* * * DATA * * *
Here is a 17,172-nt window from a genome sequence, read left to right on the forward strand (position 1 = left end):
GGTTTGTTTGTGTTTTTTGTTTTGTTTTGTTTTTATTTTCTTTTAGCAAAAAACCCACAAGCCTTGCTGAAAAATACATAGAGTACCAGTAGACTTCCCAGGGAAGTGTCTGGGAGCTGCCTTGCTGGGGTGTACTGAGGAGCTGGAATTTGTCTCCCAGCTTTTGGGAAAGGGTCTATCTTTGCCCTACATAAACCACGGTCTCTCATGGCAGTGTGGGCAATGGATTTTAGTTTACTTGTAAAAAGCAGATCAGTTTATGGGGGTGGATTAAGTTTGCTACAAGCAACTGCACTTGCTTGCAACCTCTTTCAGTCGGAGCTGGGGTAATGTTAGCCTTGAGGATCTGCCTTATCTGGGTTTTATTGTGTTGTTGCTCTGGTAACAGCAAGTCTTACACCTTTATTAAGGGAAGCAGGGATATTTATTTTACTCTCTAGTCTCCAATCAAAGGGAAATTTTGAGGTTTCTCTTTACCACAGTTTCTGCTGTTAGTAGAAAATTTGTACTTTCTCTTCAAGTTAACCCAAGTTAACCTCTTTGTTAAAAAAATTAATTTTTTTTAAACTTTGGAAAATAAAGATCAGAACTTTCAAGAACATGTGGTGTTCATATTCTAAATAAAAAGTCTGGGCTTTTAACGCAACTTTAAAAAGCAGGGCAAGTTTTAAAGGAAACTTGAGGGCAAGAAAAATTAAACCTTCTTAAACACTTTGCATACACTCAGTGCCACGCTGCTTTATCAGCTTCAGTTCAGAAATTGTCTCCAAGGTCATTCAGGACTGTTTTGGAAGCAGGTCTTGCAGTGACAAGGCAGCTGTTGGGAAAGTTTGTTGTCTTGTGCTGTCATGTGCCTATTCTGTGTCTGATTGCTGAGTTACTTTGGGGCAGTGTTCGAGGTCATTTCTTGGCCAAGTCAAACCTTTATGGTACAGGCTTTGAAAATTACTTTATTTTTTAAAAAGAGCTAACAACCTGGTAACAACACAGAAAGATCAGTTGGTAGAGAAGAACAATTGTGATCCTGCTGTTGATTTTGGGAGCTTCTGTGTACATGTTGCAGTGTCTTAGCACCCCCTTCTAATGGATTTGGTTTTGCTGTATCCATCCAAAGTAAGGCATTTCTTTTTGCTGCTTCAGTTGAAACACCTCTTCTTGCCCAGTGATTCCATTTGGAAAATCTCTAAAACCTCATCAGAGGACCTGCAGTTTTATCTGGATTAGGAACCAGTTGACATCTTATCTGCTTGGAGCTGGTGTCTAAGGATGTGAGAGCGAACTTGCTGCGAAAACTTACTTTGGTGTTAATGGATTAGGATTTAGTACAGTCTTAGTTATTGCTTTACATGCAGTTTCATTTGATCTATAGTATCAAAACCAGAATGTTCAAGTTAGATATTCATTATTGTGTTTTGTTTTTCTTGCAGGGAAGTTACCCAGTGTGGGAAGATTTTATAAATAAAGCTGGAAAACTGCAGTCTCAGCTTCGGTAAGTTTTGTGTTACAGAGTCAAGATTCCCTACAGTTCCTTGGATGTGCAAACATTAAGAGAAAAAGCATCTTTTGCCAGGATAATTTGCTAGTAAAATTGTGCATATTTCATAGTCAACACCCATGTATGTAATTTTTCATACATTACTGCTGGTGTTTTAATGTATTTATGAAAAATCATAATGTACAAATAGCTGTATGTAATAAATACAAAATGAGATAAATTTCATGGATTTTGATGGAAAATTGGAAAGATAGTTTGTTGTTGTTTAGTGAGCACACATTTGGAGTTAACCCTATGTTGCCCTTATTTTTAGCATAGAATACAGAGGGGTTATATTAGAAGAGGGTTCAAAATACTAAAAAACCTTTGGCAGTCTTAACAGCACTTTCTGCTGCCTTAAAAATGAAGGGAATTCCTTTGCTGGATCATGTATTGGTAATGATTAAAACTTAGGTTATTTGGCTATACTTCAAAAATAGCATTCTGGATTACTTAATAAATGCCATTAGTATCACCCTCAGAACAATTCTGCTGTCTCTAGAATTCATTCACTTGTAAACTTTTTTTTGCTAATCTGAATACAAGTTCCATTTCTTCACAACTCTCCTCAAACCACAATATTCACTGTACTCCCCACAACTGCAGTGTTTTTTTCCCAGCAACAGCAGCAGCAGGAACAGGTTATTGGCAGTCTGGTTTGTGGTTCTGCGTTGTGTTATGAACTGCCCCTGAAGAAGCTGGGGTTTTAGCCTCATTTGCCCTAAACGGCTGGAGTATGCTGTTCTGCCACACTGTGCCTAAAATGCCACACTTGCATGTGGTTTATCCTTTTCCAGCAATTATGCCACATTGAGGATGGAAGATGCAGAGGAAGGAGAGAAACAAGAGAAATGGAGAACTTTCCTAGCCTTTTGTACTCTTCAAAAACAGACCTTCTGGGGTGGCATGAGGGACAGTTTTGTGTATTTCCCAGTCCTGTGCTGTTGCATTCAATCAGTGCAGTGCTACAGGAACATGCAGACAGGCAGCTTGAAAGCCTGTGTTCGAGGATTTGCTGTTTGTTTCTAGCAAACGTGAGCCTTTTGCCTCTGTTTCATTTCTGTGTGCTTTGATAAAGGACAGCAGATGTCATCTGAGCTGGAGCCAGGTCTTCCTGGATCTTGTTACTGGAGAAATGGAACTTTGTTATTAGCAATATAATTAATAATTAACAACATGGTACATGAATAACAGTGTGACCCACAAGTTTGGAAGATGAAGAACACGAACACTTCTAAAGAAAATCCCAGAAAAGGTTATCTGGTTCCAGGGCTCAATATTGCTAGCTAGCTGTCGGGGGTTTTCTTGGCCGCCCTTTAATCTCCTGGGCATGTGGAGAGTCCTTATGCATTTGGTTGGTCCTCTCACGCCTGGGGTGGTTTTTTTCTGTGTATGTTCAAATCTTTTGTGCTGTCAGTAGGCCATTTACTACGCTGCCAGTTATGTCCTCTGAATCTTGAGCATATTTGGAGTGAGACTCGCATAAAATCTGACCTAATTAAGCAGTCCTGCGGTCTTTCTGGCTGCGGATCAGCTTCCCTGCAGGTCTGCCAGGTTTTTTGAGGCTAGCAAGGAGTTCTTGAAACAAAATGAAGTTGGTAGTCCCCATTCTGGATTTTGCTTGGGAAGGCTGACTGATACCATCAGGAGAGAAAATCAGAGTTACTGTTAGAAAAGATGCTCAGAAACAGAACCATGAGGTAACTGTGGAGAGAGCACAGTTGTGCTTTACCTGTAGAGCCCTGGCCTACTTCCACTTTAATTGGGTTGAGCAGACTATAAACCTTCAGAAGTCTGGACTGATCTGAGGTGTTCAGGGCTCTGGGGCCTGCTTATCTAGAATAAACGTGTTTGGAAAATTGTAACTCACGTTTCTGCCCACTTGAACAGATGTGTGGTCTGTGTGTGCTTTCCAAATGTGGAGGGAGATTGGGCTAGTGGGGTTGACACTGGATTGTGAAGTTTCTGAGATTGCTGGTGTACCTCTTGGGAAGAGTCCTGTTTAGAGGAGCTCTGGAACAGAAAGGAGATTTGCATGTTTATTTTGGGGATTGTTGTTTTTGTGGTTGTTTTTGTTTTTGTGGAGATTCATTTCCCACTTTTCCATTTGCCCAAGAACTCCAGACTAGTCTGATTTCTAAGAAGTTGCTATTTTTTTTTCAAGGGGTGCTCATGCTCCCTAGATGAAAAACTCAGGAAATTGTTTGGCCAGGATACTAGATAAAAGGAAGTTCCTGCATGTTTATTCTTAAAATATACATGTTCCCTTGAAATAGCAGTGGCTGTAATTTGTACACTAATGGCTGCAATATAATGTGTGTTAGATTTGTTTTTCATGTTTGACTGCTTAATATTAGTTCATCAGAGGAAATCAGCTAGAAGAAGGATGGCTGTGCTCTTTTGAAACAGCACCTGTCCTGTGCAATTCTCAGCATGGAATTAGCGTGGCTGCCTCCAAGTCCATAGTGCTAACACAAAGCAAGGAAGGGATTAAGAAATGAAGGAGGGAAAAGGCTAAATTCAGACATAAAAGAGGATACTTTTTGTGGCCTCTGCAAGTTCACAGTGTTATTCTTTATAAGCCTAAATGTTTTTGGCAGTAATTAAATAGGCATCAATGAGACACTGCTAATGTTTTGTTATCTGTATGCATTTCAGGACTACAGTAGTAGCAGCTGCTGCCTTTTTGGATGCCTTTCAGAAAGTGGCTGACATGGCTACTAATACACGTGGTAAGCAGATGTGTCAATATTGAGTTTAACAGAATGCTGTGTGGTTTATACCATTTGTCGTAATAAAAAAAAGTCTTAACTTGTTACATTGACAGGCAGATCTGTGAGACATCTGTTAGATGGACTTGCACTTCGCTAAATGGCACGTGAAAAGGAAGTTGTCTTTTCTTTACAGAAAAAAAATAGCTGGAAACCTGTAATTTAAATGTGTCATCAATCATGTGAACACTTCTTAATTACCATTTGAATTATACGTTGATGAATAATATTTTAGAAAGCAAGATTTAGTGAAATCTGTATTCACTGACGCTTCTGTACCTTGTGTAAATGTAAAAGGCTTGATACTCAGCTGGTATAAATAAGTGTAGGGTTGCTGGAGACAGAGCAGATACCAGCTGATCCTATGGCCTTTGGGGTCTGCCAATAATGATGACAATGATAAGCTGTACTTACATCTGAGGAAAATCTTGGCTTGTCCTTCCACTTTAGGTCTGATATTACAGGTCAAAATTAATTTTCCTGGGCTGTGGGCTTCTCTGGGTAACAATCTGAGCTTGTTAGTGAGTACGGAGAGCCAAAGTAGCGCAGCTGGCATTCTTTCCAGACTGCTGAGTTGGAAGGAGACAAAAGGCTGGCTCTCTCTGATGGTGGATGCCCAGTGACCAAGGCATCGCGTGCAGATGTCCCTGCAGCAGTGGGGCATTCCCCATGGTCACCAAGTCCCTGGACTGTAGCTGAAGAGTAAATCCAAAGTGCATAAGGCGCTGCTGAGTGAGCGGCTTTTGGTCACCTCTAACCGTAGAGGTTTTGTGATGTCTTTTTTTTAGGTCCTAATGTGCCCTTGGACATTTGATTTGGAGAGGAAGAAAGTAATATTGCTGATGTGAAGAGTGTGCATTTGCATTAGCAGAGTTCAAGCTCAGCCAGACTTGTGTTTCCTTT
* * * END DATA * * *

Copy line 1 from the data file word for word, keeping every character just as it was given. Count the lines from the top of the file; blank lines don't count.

Here is a 17,172-nt window from a genome sequence, read left to right on the forward strand (position 1 = left end):